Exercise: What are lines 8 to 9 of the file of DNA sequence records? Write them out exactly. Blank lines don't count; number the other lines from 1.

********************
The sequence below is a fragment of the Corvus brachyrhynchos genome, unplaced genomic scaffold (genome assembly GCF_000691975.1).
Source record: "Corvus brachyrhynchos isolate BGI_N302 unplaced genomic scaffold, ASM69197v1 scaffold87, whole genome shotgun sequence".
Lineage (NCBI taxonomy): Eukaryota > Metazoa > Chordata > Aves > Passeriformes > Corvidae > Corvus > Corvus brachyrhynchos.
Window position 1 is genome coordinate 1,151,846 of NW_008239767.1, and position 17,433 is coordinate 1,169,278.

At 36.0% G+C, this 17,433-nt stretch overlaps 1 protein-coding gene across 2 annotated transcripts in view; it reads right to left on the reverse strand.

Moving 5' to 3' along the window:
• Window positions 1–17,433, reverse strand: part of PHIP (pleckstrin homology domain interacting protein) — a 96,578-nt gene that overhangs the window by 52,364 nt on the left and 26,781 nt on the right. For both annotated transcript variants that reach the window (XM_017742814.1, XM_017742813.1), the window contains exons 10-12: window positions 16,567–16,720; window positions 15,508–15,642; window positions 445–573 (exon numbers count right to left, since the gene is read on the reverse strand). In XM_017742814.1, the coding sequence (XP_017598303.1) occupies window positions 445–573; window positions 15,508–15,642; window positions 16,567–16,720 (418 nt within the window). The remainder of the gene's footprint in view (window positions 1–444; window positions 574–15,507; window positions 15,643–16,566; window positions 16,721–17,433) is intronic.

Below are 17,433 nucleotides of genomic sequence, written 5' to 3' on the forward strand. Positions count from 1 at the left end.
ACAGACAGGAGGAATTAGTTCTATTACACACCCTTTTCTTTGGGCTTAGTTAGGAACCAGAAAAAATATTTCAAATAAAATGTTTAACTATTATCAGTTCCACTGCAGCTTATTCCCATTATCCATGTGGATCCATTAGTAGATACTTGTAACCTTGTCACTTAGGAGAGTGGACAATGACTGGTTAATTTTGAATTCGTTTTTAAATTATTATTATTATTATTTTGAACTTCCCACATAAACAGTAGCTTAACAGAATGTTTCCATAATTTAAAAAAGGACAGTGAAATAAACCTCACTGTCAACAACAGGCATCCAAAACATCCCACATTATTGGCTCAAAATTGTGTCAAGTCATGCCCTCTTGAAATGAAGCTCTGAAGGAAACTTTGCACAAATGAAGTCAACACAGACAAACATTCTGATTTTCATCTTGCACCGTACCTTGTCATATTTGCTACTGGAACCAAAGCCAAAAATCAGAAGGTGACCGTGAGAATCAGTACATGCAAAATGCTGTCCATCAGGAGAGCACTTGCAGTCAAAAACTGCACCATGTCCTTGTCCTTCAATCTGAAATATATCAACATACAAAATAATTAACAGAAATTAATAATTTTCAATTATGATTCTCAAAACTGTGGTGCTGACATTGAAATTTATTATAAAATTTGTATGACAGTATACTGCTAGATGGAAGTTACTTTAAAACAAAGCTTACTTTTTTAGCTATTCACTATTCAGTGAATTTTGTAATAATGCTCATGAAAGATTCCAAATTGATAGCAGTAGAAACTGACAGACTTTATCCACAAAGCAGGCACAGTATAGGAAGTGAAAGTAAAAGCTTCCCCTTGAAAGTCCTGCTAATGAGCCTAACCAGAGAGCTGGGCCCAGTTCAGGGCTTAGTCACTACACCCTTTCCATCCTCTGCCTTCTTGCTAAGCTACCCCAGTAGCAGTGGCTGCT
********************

Below are 17,433 nucleotides of genomic sequence, written 5' to 3' on the forward strand. Positions count from 1 at the left end.
ACAGACAGGAGGAATTAGTTCTATTACACACCCTTTTCTTTGGGCTTAGTTAGGAACCAGAAAAAATATTTCAAATAAAATGTTTAACTATTATCAGTTCCACTGCAGCTTATTCCCATTATCCATGTGGATCCATTAGTAGATACTTGTAACCTTGTCACTTAGGAGAGTGGACAATGACTGGTTAATTTTGAATTCGTTTTTAAATTATTATTATTATTATTTTGAACTTCCCACATAAACAGTAGCTTAACAGAATGTTTCCATAATTTAAAAAAGGACAGTGAAATAAACCTCACTGTCAACAACAGGCATCCAAAACATCCCACATTATTGGCTCAAAATTGTGTCAAGTCATGCCCTCTTGAAATGAAGCTCTGAAGGAAACTTTGCACAAATGAAGTCAACACAGACAAACATTCTGATTTTCATCTTGCACCGTACCTTGTCATATTTGCTACTGGAACCAAAGCCAAAAATCAGAAGGTGACCGTGAGAATCAGTACATGCAAAATGCTGTCCATCAGGAGAGCACTTGCAGTCAAAAACTGCACCATGTCCTTGTCCTTCAATCTGAAATATATCAACATACAAAATAATTAACAGAAATTAATAATTTTCAATTATGATTCTCAAAACTGTGGTGCTGACATTGAAATTTATTATAAAATTTGTATGACAGTATACTGCTAGATGGAAGTTACTTTAAAACAAAGCTTACTTTTTTAGCTATTCACTATTCAGTGAATTTTGTAATAATGCTCATGAAAGATTCCAAATTGATAGCAGTAGAAACTGACAGACTTTATCCACAAAGCAGGCACAGTATAGGAAGTGAAAGTAAAAGCTTCCCCTTGAAAGTCCTGCTAATGAGCCTAACCAGAGAGCTGGGCCCAGTTCAGGGCTTAGTCACTACACCCTTTCCATCCTCTGCCTTCTTGCTAAGCTACCCCAGTAGCAGTGGCTGCT